• Begin with reports starting with the President or Executive Director, followed by staff and committee reports. Try to encourage each person to know what they will say and practice it before coming in. You don’t want to waste time with someone stumbling around. No one should take more than five minutes.
  • Old business. These are any unresolved items from previous meetings (10 minutes).
  • New business. These are any items or issues that are brought up by committee, staff, or the group that requires action or a decision. In other words, these are the targeted goals you and the other attendees have set (10 minutes).
  • Comments and announcements. Here is where members can make special announcements or suggest items for the next meeting (3 minutes).
  • Adjournment. An adjournment is merely the formal closing of the meeting. Don’t forget to state the time that the meeting wrapped-up and remind participants of the date of the next meeting (2 minutes).

5. Allocate Time

One of the most critical functions of an agenda is making sure that the meeting runs on-time. After all, you want to respect the valuable time of those attending. When creating your agenda, you want to make sure that you set realistic goals and set aside specific times for each issue.

To guarantee that you’re meeting stays on-time, here are a couple of pointers:

  • Always start and end the meaning on-time no matter what.
  • Use a timer and start it at the beginning of the report and issue.
  • Send out reports, assignments, and the agenda to all attendees before the meeting so that your employees are prepared.
  • If the meeting is virtual, make sure that attendees have the correct dial-in numbers, access code, and links to your online meeting room before the start of the meeting.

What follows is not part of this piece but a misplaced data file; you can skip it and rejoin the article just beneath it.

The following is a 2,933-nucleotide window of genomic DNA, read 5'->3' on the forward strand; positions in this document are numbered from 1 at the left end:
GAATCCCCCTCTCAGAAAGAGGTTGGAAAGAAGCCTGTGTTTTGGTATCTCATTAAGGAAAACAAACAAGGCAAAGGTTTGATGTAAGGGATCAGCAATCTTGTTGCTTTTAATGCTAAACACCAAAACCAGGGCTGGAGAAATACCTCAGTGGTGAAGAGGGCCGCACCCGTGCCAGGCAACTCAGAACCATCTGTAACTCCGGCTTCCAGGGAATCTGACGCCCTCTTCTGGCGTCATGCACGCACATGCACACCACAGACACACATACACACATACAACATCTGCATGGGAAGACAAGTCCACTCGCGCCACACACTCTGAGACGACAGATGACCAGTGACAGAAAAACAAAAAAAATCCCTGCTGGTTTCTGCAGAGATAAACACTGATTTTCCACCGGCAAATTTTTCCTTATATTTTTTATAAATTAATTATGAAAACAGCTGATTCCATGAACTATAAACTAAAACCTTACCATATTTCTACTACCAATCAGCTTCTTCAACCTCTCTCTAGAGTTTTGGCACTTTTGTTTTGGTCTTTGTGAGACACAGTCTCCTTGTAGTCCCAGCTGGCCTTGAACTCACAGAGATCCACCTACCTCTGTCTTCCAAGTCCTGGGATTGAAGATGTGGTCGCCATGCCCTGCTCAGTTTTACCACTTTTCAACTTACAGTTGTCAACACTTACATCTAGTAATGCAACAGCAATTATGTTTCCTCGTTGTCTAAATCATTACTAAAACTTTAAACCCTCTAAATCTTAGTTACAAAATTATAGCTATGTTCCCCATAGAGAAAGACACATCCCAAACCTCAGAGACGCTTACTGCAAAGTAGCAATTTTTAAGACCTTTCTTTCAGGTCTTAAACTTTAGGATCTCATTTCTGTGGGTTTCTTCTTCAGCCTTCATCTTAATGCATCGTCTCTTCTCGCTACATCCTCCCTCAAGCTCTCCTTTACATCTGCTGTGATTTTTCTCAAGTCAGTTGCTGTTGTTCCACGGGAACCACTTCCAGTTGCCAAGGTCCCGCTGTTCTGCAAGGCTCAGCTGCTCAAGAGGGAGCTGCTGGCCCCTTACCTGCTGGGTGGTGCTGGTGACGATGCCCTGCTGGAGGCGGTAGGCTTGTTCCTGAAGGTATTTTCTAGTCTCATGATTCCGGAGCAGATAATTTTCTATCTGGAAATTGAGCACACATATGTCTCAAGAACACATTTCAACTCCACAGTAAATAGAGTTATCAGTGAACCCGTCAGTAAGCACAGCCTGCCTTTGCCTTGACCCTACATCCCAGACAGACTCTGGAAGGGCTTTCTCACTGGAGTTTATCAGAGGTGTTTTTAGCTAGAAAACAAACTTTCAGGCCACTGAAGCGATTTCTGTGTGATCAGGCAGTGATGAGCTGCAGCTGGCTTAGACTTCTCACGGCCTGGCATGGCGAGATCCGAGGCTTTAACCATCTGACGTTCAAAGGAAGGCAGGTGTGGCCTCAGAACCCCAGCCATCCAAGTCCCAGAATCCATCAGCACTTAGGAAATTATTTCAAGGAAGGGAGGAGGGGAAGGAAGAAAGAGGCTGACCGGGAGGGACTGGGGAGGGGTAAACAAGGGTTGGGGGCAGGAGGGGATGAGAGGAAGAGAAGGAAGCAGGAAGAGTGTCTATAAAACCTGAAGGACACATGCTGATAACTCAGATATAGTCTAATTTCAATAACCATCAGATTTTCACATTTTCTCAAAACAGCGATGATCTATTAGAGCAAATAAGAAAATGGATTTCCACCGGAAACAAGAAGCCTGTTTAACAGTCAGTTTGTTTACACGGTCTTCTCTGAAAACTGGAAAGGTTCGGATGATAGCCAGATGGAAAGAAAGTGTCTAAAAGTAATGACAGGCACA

• If there is a topic that will take up a lot of time, consider scheduling a separate meeting so you can give it the time it deserves.
  • Give everyone an opportunity to speak. Some leaders use microphones or talking sticks so that only one person is speaking at a time.

6. Follow Up

Finally, once the meeting is over, you need to follow-up with attendees as soon as possible. Usually, this means doing the following:

  • Distributing minutes. The minutes should include the date, time, and location of the meeting, as well the attendees, key points addressed, and who is responsible for what follow-up action.
  • Archive the agenda, minutes, and any supporting documents.
  • Check on the progress of the action items that were assigned during the meeting to the participants. The actions items can be included in a quick email or phone call. You’ll want to check-in on employees progress and make sure that there aren’t any questions or concerns.


A time-suck meeting need not ever occur again. Follow the hallmark of what a productive meeting agenda contains and up your entire company’s productivity.